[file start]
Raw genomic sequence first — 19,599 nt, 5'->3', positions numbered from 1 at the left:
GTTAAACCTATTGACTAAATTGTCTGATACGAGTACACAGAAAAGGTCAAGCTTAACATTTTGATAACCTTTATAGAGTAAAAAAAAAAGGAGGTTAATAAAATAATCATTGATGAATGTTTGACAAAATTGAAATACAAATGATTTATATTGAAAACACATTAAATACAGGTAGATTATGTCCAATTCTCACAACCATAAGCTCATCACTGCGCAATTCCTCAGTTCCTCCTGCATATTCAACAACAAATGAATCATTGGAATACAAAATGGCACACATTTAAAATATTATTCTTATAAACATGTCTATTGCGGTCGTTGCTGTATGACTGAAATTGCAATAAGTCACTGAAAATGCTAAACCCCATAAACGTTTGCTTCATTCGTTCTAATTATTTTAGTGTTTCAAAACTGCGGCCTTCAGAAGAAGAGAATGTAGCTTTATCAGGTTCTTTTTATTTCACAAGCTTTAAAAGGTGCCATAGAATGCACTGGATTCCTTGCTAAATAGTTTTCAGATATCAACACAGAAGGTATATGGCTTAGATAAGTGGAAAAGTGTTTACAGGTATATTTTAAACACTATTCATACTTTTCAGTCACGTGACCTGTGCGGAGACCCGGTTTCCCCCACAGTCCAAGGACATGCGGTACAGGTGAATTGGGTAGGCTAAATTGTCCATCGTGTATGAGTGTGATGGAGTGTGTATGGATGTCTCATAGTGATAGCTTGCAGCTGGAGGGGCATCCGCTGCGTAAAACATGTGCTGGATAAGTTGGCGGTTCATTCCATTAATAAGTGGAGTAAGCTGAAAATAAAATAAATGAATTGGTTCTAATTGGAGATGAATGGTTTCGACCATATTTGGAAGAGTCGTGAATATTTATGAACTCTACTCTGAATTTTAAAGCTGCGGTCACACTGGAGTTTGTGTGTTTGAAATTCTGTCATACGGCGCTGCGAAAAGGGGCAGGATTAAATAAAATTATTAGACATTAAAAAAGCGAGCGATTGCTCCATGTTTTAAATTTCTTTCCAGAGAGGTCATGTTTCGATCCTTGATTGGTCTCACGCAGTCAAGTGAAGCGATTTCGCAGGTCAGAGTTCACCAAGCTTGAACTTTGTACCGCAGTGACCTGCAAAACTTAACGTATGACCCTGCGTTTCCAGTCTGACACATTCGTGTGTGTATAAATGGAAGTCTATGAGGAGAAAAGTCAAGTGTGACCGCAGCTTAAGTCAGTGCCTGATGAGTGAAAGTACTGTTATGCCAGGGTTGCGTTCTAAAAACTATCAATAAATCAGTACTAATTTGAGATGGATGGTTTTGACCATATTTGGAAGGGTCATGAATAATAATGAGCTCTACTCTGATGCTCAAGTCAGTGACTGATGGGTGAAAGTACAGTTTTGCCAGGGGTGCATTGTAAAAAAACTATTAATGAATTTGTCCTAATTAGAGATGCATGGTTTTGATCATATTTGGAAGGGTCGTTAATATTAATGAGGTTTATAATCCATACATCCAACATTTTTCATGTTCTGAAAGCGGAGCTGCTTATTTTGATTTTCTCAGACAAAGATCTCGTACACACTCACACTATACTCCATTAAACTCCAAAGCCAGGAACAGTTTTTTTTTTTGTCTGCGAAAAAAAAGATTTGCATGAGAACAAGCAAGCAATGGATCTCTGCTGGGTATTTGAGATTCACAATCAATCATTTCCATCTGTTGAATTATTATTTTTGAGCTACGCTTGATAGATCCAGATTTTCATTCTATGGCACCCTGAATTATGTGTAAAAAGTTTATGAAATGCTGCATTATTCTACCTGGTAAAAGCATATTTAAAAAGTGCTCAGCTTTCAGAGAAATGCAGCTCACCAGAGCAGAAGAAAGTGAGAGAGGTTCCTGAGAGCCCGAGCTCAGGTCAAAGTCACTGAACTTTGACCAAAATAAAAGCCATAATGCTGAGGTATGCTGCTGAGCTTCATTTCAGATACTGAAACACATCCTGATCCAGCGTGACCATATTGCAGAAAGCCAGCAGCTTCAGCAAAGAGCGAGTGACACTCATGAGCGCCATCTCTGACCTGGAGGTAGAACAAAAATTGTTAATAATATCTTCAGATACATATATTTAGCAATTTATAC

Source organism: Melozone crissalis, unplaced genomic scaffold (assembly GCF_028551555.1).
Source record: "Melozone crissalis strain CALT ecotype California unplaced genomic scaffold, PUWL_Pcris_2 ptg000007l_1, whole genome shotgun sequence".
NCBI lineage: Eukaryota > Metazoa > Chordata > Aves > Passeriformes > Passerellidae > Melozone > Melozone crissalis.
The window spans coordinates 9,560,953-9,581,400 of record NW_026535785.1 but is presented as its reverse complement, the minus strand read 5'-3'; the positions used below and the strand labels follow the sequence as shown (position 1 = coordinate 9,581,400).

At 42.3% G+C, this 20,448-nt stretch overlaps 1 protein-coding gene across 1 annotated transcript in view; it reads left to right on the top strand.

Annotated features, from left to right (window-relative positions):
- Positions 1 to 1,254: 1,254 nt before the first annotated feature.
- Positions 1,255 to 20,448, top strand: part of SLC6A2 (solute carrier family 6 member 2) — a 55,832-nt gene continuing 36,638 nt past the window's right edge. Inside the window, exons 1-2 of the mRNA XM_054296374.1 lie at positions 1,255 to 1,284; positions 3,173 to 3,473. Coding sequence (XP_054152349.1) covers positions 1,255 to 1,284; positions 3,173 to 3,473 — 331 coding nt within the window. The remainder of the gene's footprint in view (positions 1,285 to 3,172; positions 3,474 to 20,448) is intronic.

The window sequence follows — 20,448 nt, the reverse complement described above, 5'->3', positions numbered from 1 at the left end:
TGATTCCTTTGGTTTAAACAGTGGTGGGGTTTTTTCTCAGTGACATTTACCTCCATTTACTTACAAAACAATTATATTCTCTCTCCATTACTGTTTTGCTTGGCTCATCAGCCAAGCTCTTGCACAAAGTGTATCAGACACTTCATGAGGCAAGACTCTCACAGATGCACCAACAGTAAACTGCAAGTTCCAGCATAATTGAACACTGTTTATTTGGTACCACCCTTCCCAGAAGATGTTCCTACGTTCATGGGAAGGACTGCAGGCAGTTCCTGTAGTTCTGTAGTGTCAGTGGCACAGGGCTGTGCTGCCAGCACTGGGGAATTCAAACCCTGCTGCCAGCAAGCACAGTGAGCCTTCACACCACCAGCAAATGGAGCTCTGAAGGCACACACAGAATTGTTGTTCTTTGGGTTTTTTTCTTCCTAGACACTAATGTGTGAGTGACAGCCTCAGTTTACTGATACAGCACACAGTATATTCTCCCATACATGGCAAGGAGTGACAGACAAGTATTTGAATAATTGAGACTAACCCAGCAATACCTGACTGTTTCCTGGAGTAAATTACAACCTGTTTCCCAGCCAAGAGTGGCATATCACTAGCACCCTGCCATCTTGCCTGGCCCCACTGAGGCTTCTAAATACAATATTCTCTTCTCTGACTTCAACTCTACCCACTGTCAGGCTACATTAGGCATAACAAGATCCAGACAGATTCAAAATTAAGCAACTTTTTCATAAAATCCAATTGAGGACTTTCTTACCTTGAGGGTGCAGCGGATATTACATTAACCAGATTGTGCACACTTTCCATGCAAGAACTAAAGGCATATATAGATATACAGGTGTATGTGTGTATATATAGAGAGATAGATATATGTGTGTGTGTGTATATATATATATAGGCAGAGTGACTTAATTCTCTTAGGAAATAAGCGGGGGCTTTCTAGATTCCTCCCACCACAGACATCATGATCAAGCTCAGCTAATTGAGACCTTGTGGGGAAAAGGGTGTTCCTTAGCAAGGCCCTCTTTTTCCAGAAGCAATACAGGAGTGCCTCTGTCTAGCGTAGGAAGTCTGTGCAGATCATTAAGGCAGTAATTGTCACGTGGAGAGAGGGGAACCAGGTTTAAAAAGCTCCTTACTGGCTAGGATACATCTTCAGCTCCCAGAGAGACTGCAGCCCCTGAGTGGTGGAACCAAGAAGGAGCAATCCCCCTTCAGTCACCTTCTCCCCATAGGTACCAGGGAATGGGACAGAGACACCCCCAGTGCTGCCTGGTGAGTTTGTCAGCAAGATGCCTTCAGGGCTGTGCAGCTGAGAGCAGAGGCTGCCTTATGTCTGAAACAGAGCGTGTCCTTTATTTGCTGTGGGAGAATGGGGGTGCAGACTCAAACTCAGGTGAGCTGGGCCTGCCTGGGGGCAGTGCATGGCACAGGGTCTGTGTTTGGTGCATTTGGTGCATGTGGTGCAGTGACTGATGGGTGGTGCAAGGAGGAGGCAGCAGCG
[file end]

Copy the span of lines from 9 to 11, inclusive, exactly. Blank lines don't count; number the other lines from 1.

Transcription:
- Positions 1 to 1,254: 1,254 nt before the first annotated feature.
- Positions 1,255 to 20,448, top strand: part of SLC6A2 (solute carrier family 6 member 2) — a 55,832-nt gene continuing 36,638 nt past the window's right edge. Inside the window, exons 1-2 of the mRNA XM_054296374.1 lie at positions 1,255 to 1,284; positions 3,173 to 3,473. Coding sequence (XP_054152349.1) covers positions 1,255 to 1,284; positions 3,173 to 3,473 — 331 coding nt within the window. The remainder of the gene's footprint in view (positions 1,285 to 3,172; positions 3,474 to 20,448) is intronic.

The window sequence follows — 20,448 nt, the reverse complement described above, 5'->3', positions numbered from 1 at the left end: